As the official publication of the Division on Black American Literature and Culture of the Modern Language Association, the quarterly journal African American Review promotes a lively exchange among writers and scholars in the arts, humanities, and social sciences who hold diverse perspectives on African American literature and culture. Between 1967 and 1976, the journal appeared under the title Negro American Literature Forum and for the next fifteen years was titled Black American Literature Forum. In 1992, African American Review changed its name for a third time and expanded its mission to include the study of a broader array of cultural formations. Currently, the journal prints essays on African American literature, theatre, film, the visual arts, and culture generally; interviews; poetry; fiction; and book reviews. AAR has received three American Literary Magazine Awards for Editorial Content in the 1990s.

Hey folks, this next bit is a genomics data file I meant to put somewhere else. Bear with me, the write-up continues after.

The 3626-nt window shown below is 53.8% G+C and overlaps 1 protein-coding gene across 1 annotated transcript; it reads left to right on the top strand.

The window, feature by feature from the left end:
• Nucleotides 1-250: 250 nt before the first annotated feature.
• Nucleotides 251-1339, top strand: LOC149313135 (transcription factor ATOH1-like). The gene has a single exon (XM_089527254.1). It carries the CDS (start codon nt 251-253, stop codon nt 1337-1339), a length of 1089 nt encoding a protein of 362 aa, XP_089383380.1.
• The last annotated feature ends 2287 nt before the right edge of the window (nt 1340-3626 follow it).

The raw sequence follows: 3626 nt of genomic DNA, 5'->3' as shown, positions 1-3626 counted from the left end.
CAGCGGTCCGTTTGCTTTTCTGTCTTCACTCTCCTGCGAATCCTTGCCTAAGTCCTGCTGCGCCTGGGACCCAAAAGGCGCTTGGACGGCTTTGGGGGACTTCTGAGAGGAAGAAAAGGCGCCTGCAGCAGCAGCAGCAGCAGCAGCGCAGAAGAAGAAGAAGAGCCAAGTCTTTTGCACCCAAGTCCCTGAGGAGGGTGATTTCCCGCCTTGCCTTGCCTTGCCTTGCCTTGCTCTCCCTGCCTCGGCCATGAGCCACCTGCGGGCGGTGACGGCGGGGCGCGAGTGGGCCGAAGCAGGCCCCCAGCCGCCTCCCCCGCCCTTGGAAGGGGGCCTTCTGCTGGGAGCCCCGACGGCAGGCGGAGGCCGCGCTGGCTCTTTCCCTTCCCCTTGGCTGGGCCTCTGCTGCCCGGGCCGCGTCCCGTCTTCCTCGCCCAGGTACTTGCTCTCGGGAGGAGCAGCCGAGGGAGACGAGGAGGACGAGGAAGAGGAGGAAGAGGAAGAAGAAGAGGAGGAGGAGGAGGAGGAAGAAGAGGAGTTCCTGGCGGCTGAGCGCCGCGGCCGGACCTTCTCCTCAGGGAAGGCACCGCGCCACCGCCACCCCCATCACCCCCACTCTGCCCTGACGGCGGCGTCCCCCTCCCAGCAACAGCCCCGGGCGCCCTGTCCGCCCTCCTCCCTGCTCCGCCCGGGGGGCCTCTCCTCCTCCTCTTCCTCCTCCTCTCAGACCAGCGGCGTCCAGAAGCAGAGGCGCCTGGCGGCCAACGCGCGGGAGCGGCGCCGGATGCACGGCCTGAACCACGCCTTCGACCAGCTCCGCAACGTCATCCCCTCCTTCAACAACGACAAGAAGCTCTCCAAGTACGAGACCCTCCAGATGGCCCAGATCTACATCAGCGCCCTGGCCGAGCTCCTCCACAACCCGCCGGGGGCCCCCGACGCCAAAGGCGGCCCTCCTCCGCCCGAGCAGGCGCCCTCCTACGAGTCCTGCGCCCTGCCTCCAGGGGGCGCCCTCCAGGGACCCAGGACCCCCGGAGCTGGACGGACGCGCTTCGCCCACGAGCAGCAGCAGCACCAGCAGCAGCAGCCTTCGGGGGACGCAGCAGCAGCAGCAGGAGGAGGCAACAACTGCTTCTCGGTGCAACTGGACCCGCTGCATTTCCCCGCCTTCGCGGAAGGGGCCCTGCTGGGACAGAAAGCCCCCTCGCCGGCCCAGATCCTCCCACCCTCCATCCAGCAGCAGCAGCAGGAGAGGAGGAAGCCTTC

JAAH, formerly The Journal of Negro History, founded by Dr. Carter G. Woodson in January 1916, is an official publication of ASALH. Now in its second century, the JAAH has long been the leading scholarly publication on African American life and history, and publishes original scholarly articles and book reviews on all aspects of the African American experience. Recent and forthcoming JAAH special issues and symposia focus on Women and Slavery in the Atlantic World, The Legacy of Malcolm X, and African Americans and Movements for Reparations, Past, Present, and Future. JAAH readers include historians and scholars in the humanities and social sciences, including legal scholars, education researchers, and policy makers working in service of African American life, culture, and history; and the membership of the Association for the Study of African American Life and History.